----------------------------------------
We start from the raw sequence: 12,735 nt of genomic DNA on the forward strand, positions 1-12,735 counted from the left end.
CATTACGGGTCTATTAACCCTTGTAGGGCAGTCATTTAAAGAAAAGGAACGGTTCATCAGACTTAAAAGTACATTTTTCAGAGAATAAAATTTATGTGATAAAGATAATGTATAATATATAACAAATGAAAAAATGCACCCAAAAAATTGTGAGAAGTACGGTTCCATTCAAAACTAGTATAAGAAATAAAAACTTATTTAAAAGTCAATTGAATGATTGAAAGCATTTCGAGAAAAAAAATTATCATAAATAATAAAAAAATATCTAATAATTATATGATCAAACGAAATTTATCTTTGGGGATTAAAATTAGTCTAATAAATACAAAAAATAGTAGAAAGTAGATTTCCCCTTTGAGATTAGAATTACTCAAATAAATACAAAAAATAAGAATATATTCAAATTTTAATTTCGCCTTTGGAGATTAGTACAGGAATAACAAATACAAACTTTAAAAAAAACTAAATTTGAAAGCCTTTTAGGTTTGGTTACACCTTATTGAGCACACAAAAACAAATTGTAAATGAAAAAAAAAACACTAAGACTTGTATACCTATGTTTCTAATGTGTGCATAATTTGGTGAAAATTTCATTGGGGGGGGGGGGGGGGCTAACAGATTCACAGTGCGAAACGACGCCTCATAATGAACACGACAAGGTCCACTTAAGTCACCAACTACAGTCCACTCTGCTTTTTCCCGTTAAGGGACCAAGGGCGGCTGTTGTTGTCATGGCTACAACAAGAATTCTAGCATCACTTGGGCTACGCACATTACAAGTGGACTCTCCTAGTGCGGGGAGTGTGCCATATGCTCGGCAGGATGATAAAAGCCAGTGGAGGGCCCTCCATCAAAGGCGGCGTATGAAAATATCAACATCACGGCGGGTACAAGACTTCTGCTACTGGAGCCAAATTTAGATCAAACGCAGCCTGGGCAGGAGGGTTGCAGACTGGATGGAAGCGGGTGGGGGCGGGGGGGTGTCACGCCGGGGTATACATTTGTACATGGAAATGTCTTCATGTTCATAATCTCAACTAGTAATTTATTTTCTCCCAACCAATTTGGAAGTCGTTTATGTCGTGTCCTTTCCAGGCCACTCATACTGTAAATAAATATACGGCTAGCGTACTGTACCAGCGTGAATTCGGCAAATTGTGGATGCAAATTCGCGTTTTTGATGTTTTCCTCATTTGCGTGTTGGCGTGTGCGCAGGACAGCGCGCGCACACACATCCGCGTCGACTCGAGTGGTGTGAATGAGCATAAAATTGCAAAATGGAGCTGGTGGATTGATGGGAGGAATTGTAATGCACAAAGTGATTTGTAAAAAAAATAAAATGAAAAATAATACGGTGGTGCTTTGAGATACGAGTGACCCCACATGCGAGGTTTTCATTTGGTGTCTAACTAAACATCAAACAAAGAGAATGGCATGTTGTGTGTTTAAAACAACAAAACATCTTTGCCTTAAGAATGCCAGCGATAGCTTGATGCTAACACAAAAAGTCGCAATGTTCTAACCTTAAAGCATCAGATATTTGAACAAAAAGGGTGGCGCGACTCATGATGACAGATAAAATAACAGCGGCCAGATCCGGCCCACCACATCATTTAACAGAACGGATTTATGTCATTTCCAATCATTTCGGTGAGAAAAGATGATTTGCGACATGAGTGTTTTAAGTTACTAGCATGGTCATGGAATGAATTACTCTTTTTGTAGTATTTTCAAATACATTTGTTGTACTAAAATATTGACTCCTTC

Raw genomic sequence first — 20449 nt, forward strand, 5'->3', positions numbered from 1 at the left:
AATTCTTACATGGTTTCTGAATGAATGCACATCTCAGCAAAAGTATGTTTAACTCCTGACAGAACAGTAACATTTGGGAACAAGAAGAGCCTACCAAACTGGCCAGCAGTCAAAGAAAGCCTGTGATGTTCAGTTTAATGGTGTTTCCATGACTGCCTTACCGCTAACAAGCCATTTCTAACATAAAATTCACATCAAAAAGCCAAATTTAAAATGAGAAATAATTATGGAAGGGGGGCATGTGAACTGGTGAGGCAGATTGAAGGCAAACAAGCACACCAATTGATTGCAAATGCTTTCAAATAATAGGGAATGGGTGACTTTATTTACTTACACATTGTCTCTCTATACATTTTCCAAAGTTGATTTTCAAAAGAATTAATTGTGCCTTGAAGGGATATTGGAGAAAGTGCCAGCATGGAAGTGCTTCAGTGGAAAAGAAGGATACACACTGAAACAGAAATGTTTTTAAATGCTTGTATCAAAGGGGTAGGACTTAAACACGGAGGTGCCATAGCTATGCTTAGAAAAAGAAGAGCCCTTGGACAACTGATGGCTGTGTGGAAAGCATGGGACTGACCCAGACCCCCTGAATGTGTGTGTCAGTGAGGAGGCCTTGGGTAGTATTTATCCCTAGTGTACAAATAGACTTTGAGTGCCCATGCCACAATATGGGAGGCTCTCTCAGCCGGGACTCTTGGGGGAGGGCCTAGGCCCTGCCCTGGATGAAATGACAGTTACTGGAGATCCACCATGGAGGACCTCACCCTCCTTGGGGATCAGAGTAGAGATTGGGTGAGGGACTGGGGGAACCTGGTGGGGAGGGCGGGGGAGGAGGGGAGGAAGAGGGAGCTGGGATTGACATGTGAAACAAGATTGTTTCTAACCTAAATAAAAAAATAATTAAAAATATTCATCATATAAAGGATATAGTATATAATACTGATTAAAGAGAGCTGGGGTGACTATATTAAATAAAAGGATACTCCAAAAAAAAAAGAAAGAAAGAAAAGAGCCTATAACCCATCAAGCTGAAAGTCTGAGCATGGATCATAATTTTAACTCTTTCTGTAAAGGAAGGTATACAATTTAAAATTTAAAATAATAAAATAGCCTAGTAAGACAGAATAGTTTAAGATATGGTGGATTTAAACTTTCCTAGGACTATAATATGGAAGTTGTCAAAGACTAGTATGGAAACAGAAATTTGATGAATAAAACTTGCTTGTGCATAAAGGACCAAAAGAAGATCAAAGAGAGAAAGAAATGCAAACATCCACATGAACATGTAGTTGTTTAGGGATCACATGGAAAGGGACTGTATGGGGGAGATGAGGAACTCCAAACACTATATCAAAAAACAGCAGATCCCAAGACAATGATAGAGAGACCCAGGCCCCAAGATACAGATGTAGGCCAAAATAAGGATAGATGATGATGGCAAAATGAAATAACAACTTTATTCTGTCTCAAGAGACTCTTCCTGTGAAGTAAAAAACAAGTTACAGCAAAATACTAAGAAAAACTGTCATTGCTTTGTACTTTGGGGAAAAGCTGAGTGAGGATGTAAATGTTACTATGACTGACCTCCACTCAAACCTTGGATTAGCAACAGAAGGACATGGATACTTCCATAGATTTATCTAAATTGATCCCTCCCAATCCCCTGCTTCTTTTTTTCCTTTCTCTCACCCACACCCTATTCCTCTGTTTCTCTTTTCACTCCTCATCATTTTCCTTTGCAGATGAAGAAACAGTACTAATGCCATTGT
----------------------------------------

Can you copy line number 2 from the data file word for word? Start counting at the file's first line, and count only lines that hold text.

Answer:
CATTACGGGTCTATTAACCCTTGTAGGGCAGTCATTTAAAGAAAAGGAACGGTTCATCAGACTTAAAAGTACATTTTTCAGAGAATAAAATTTATGTGATAAAGATAATGTATAATATATAACAAATGAAAAAATGCACCCAAAAAATTGTGAGAAGTACGGTTCCATTCAAAACTAGTATAAGAAATAAAAACTTATTTAAAAGTCAATTGAATGATTGAAAGCATTTCGAGAAAAAAAATTATCATAAATAATAAAAAAATATCTAATAATTATATGATCAAACGAAATTTATCTTTGGGGATTAAAATTAGTCTAATAAATACAAAAAATAGTAGAAAGTAGATTTCCCCTTTGAGATTAGAATTACTCAAATAAATACAAAAAATAAGAATATATTCAAATTTTAATTTCGCCTTTGGAGATTAGTACAGGAATAACAAATACAAACTTTAAAAAAAACTAAATTTGAAAGCCTTTTAGGTTTGGTTACACCTTATTGAGCACACAAAAACAAATTGTAAATGAAAAAAAAAACACTAAGACTTGTATACCTATGTTTCTAATGTGTGCATAATTTGGTGAAAATTTCATTGGGGGGGGGGGGGGGGCTAACAGATTCACAGTGCGAAACGACGCCTCATAATGAACACGACAAGGTCCACTTAAGTCACCAACTACAGTCCACTCTGCTTTTTCCCGTTAAGGGACCAAGGGCGGCTGTTGTTGTCATGGCTACAACAAGAATTCTAGCATCACTTGGGCTACGCACATTACAAGTGGACTCTCCTAGTGCGGGGAGTGTGCCATATGCTCGGCAGGATGATAAAAGCCAGTGGAGGGCCCTCCATCAAAGGCGGCGTATGAAAATATCAACATCACGGCGGGTACAAGACTTCTGCTACTGGAGCCAAATTTAGATCAAACGCAGCCTGGGCAGGAGGGTTGCAGACTGGATGGAAGCGGGTGGGGGCGGGGGGGTGTCACGCCGGGGTATACATTTGTACATGGAAATGTCTTCATGTTCATAATCTCAACTAGTAATTTATTTTCTCCCAACCAATTTGGAAGTCGTTTATGTCGTGTCCTTTCCAGGCCACTCATACTGTAAATAAATATACGGCTAGCGTACTGTACCAGCGTGAATTCGGCAAATTGTGGATGCAAATTCGCGTTTTTGATGTTTTCCTCATTTGCGTGTTGGCGTGTGCGCAGGACAGCGCGCGCACACACATCCGCGTCGACTCGAGTGGTGTGAATGAGCATAAAATTGCAAAATGGAGCTGGTGGATTGATGGGAGGAATTGTAATGCACAAAGTGATTTGTAAAAAAAATAAAATGAAAAATAATACGGTGGTGCTTTGAGATACGAGTGACCCCACATGCGAGGTTTTCATTTGGTGTCTAACTAAACATCAAACAAAGAGAATGGCATGTTGTGTGTTTAAAACAACAAAACATCTTTGCCTTAAGAATGCCAGCGATAGCTTGATGCTAACACAAAAAGTCGCAATGTTCTAACCTTAAAGCATCAGATATTTGAACAAAAAGGGTGGCGCGACTCATGATGACAGATAAAATAACAGCGGCCAGATCCGGCCCACCACATCATTTAACAGAACGGATTTATGTCATTTCCAATCATTTCGGTGAGAAAAGATGATTTGCGACATGAGTGTTTTAAGTTACTAGCATGGTCATGGAATGAATTACTCTTTTTGTAGTATTTTCAAATACATTTGTTGTACTAAAATATTGACTCCTTC